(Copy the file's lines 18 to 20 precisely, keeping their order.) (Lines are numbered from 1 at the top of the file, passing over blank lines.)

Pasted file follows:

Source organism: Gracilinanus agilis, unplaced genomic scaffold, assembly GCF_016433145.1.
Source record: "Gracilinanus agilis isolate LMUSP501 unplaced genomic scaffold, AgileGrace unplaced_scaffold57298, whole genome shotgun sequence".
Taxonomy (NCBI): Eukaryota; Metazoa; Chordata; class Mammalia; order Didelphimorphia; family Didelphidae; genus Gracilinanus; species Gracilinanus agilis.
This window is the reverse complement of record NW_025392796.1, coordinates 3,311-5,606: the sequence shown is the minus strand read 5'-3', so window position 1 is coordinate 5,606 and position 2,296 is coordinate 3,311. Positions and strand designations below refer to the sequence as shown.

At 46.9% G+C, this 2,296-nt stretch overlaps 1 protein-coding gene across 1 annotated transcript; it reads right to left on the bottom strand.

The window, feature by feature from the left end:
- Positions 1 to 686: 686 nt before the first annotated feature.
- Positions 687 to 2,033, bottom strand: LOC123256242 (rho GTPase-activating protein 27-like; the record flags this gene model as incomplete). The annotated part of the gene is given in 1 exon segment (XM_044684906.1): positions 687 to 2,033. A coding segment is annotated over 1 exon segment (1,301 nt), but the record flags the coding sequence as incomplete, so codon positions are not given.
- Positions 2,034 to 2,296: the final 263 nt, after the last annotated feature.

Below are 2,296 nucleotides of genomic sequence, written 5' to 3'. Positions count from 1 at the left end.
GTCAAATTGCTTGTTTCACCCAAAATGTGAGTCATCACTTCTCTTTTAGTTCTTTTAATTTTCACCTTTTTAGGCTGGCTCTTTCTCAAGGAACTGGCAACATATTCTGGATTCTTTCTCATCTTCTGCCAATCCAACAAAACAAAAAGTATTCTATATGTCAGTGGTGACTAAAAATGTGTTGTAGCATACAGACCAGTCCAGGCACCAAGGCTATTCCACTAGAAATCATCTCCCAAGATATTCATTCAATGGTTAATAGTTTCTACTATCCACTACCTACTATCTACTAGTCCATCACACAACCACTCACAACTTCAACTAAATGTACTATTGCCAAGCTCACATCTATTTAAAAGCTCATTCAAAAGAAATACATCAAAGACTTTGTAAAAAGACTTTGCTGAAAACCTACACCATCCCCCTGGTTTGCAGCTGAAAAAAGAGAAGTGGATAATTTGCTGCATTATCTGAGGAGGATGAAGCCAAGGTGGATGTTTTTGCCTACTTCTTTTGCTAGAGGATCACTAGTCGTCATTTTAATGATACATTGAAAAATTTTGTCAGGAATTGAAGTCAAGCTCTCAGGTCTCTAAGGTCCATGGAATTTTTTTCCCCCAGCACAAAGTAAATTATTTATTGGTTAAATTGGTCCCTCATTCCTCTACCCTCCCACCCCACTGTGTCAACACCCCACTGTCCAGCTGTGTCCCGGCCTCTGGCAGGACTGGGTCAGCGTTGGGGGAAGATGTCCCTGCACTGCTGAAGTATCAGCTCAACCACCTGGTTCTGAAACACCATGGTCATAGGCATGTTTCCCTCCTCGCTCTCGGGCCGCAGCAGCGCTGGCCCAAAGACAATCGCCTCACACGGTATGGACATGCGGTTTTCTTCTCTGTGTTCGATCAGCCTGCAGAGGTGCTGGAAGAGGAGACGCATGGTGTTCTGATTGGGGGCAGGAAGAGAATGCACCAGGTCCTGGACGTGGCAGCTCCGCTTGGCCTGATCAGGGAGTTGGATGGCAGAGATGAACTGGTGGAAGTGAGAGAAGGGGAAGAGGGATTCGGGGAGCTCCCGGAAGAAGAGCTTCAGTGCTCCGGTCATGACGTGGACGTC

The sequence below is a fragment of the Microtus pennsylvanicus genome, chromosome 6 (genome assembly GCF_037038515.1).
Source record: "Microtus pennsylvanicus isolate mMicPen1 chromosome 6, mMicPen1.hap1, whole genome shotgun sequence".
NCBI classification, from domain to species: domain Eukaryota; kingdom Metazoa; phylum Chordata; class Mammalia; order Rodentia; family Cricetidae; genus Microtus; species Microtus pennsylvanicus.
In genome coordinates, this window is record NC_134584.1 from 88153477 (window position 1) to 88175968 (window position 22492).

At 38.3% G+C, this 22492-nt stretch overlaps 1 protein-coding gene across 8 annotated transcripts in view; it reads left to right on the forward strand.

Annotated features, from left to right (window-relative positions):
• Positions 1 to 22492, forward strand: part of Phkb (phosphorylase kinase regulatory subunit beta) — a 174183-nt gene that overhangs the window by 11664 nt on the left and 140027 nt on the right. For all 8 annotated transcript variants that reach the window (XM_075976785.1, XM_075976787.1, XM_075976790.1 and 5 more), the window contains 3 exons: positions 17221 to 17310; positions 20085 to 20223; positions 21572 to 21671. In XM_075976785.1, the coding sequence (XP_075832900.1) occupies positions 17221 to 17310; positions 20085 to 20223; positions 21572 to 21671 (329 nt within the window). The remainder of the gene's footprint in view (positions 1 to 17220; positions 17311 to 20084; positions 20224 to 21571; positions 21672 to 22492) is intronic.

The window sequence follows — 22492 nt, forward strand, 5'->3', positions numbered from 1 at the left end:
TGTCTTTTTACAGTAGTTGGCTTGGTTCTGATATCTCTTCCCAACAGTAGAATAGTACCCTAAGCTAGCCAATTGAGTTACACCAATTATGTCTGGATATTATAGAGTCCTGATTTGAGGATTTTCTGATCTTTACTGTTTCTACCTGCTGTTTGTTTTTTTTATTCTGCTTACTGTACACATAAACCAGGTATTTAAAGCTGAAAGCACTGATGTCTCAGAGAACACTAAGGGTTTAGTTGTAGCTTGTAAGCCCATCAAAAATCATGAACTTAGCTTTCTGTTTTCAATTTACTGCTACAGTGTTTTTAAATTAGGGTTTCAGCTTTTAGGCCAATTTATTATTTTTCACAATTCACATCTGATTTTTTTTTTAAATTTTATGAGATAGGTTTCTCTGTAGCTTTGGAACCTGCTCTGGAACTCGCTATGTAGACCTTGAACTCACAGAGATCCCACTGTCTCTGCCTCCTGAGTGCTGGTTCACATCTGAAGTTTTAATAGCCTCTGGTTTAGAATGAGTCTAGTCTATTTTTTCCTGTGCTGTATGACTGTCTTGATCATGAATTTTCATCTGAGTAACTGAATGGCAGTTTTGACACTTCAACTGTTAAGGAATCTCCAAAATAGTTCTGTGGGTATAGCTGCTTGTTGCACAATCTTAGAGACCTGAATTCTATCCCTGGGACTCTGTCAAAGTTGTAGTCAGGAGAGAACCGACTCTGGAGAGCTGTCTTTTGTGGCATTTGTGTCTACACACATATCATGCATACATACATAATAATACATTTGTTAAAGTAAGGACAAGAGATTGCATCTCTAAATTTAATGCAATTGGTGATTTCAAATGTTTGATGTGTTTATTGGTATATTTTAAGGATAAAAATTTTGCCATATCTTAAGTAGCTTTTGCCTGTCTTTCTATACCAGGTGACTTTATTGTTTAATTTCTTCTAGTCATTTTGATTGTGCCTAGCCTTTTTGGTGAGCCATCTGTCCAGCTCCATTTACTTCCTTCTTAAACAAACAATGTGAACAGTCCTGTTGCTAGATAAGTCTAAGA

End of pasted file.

• Positions 1 to 22492, forward strand: part of Phkb (phosphorylase kinase regulatory subunit beta) — a 174183-nt gene that overhangs the window by 11664 nt on the left and 140027 nt on the right. For all 8 annotated transcript variants that reach the window (XM_075976785.1, XM_075976787.1, XM_075976790.1 and 5 more), the window contains 3 exons: positions 17221 to 17310; positions 20085 to 20223; positions 21572 to 21671. In XM_075976785.1, the coding sequence (XP_075832900.1) occupies positions 17221 to 17310; positions 20085 to 20223; positions 21572 to 21671 (329 nt within the window). The remainder of the gene's footprint in view (positions 1 to 17220; positions 17311 to 20084; positions 20224 to 21571; positions 21672 to 22492) is intronic.

The window sequence follows — 22492 nt, forward strand, 5'->3', positions numbered from 1 at the left end:
TGTCTTTTTACAGTAGTTGGCTTGGTTCTGATATCTCTTCCCAACAGTAGAATAGTACCCTAAGCTAGCCAATTGAGTTACACCAATTATGTCTGGATATTATAGAGTCCTGATTTGAGGATTTTCTGATCTTTACTGTTTCTACCTGCTGTTTGTTTTTTTTATTCTGCTTACTGTACACATAAACCAGGTATTTAAAGCTGAAAGCACTGATGTCTCAGAGAACACTAAGGGTTTAGTTGTAGCTTGTAAGCCCATCAAAAATCATGAACTTAGCTTTCTGTTTTCAATTTACTGCTACAGTGTTTTTAAATTAGGGTTTCAGCTTTTAGGCCAATTTATTATTTTTCACAATTCACATCTGATTTTTTTTTTAAATTTTATGAGATAGGTTTCTCTGTAGCTTTGGAACCTGCTCTGGAACTCGCTATGTAGACCTTGAACTCACAGAGATCCCACTGTCTCTGCCTCCTGAGTGCTGGTTCACATCTGAAGTTTTAATAGCCTCTGGTTTAGAATGAGTCTAGTCTATTTTTTCCTGTGCTGTATGACTGTCTTGATCATGAATTTTCATCTGAGTAACTGAATGGCAGTTTTGACACTTCAACTGTTAAGGAATCTCCAAAATAGTTCTGTGGGTATAGCTGCTTGTTGCACAATCTTAGAGACCTGAATTCTATCCCTGGGACTCTGTCAAAGTTGTAGTCAGGAGAGAACCGACTCTGGAGAGCTGTCTTTTGTGGCATTTGTGTCTACACACATATCATGCATACATACATAATAATACATTTGTTAAAGTAAGGACAAGAGATTGCATCTCTAAATTTAATGCAATTGGTGATTTCAAATGTTTGATGTGTTTATTGGTATATTTTAAGGATAAAAATTTTGCCATATCTTAAGTAGCTTTTGCCTGTCTTTCTATACCAGGTGACTTTATTGTTTAATTTCTTCTAGTCATTTTGATTGTGCCTAGCCTTTTTGGTGAGCCATCTGTCCAGCTCCATTTACTTCCTTCTTAAACAAACAATGTGAACAGTCCTGTTGCTAGATAAGTCTAAGA